Here's what I learned during my research:

There is no scientific evidence that GM foods are harmful to human health, but their long-term effects also haven't been studied.

The World Health Organization has found no detrimental effects to human health in countries where GM foods have been approved, which is a major pillar of the No on 37 campaign and the main question scientists against the legislation have posed. Why arbitrarily start with GMO labeling, they ask, which haven't been proven harmful? The "No" campaign is backed by several scientists who echo claims like a June 2012 statement from the American Medical Association which states that "there is no scientific justification for special labeling of bioengineered foods."

Supporters of the proposition point out that GMOs have only been around for 20 years, meaning that no long-term studies have been conducted on their effects -- partially because major agri-chemical companies like Monsanto own the patents to the seeds. There are also reasons beyond health to consider, like the impact on the environment (GMO crops have created pesticide-resistant "super-weeds"), plus worries about the influence of agri-chemical companies in the food supply, and religious objections about messing around with genetic material.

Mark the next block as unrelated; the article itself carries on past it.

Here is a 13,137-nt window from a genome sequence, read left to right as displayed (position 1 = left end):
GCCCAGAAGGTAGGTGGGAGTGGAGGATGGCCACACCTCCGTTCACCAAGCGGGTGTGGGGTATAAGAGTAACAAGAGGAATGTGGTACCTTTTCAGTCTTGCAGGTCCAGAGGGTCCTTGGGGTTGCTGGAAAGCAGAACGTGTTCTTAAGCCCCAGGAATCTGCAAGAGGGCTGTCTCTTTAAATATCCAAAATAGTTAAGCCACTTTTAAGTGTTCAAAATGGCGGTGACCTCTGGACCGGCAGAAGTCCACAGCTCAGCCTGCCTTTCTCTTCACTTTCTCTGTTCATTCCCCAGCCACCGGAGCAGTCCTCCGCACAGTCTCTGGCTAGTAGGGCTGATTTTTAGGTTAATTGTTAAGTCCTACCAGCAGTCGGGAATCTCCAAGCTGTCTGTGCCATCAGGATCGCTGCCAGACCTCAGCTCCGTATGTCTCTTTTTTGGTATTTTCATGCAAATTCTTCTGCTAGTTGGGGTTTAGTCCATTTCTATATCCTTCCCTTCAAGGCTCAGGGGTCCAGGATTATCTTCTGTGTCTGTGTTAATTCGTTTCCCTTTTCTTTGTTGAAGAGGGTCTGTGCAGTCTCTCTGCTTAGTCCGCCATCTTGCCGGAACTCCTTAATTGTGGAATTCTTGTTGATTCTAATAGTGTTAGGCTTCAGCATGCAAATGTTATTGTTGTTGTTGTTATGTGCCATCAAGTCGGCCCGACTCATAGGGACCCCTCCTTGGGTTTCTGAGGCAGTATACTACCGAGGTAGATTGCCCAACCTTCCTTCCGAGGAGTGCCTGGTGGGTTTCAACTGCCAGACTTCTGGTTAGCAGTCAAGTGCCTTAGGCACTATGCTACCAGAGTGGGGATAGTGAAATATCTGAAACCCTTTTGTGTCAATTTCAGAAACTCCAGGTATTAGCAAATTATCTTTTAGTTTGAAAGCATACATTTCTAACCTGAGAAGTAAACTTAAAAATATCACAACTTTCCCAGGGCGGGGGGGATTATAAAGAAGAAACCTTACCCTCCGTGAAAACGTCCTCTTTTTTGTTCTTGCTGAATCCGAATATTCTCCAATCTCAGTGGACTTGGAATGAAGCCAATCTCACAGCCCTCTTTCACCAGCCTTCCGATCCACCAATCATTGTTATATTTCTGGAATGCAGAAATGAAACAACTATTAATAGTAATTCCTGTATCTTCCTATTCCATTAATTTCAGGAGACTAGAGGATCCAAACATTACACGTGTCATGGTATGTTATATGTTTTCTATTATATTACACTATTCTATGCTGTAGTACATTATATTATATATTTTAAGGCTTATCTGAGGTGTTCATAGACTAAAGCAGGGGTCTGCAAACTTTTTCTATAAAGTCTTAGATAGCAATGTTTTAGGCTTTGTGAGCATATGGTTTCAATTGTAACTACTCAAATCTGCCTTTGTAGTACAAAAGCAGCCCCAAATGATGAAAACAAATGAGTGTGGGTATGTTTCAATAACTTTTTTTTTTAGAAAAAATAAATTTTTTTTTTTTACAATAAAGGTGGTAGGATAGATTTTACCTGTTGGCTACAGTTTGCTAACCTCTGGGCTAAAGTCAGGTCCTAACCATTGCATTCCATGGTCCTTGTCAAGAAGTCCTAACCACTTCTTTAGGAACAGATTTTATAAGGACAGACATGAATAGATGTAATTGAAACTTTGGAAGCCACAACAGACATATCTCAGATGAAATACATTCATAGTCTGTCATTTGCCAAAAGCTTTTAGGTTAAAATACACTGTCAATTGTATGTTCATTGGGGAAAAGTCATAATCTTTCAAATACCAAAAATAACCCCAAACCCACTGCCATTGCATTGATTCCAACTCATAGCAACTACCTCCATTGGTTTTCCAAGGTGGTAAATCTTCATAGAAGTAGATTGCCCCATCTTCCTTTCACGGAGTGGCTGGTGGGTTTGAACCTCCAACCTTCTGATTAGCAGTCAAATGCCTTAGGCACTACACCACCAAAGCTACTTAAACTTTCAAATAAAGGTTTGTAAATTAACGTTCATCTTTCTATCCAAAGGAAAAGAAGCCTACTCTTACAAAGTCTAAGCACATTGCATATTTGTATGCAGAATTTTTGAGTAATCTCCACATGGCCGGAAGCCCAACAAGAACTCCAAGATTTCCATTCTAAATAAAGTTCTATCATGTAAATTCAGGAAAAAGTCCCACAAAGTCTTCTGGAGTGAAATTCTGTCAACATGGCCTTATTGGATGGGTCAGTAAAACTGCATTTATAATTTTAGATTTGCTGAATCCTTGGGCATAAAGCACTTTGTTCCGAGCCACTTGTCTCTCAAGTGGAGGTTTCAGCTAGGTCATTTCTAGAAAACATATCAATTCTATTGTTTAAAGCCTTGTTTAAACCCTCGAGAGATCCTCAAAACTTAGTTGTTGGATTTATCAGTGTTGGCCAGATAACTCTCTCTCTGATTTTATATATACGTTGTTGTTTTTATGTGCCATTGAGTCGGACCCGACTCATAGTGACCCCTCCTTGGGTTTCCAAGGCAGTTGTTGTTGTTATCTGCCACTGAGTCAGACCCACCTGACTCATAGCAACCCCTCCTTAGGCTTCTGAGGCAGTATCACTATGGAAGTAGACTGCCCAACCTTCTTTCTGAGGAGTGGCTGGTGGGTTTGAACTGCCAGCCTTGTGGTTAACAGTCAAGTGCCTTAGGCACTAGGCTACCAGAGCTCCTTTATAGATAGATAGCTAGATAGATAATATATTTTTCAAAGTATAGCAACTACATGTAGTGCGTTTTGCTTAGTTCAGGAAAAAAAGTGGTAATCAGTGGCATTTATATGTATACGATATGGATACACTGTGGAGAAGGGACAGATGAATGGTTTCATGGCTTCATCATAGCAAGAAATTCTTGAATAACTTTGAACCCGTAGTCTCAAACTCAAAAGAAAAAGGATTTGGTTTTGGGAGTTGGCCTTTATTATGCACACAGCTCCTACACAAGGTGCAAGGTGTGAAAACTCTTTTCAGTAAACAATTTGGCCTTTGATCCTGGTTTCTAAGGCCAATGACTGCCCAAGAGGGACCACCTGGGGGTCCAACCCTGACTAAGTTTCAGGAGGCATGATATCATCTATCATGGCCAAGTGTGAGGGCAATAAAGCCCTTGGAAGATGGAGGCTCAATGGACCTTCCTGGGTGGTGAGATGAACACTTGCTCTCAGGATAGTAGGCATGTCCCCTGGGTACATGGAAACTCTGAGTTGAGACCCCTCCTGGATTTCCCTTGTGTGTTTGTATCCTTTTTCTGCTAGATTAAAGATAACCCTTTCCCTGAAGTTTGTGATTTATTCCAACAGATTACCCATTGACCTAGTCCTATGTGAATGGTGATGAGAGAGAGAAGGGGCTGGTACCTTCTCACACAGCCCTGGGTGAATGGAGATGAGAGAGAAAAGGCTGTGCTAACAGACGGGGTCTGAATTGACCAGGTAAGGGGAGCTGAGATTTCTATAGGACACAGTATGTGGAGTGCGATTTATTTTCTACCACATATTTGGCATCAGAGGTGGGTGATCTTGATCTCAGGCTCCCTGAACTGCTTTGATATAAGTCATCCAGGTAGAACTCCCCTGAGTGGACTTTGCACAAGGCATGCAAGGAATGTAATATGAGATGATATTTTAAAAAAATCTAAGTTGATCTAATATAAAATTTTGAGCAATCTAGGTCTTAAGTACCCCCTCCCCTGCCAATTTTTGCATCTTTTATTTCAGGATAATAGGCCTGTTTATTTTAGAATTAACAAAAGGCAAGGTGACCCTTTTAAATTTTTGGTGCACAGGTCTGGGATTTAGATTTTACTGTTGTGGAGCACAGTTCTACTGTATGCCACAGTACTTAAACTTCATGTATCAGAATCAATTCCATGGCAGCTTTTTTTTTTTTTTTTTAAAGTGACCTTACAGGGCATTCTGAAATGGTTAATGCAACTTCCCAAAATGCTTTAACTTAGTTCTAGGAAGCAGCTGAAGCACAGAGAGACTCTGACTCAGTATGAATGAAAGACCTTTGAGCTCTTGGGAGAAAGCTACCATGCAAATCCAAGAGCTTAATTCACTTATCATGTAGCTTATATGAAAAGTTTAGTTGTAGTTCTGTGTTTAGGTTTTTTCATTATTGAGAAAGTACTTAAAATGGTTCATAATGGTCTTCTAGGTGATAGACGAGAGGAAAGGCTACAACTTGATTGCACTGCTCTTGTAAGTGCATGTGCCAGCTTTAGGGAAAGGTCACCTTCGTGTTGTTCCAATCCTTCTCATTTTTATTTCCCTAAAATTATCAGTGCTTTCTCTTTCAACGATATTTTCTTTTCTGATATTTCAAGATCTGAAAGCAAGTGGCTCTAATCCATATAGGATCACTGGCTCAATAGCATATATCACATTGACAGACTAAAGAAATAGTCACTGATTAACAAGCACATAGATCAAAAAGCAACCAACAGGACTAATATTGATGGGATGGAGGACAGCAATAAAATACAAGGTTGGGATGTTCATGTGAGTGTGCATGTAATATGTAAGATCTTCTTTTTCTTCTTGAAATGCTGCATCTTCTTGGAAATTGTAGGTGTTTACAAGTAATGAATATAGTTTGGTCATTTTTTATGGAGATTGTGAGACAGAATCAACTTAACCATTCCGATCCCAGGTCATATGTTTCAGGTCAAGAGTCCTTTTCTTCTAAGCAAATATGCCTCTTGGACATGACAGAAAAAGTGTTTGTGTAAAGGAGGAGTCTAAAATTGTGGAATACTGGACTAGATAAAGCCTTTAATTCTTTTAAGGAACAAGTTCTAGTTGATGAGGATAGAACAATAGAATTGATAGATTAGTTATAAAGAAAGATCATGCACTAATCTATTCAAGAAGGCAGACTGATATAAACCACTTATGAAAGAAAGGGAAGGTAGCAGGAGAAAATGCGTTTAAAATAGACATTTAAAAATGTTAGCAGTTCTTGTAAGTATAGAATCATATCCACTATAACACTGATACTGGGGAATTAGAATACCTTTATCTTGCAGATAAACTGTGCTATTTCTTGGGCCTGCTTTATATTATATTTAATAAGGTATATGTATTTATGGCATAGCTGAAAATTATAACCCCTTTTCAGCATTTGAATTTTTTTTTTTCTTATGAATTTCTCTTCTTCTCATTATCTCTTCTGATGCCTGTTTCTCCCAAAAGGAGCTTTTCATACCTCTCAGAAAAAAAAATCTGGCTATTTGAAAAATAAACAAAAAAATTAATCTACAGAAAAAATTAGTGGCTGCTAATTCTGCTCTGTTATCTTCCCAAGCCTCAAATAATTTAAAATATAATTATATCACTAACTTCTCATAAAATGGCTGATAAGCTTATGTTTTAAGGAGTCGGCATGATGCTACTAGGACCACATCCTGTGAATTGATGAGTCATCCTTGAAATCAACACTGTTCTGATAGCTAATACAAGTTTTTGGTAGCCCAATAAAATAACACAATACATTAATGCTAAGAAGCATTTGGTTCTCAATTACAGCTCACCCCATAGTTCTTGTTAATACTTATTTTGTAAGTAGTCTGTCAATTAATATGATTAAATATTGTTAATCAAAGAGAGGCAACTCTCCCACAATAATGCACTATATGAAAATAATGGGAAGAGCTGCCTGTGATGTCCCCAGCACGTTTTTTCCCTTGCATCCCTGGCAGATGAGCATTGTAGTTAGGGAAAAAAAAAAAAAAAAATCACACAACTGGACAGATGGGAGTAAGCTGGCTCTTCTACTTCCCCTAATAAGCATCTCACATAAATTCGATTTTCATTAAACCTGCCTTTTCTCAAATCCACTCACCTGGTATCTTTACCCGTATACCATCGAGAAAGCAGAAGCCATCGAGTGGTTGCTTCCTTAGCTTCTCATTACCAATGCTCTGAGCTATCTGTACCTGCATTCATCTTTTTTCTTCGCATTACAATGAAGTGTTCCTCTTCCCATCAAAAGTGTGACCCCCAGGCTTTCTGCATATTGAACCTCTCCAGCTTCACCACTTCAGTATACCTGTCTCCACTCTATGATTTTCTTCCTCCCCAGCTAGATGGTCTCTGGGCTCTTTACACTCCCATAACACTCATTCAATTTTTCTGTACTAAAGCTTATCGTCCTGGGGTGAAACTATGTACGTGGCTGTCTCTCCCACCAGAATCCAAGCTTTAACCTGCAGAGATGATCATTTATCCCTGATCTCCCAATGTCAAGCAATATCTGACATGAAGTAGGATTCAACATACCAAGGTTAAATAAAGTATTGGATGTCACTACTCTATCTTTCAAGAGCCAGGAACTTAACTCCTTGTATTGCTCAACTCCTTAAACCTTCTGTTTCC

To food writing superstar and UC Berkeley journalism professor Michael Pollan, who has openly admitted that he's not convinced GM foods are dangerous, it's more a question of whether they're worth it. "The food industry has a product that offers the consumer nothing. It's no safer, no more nutritious ... no tastier, if it offers anything it's a measure of convenience to farmers," he says. "[The major companies are] asking people to eat something that offers them no benefit and some potential risk." (The original promise of GMO seed was that crops grown from it could resist pesticides.)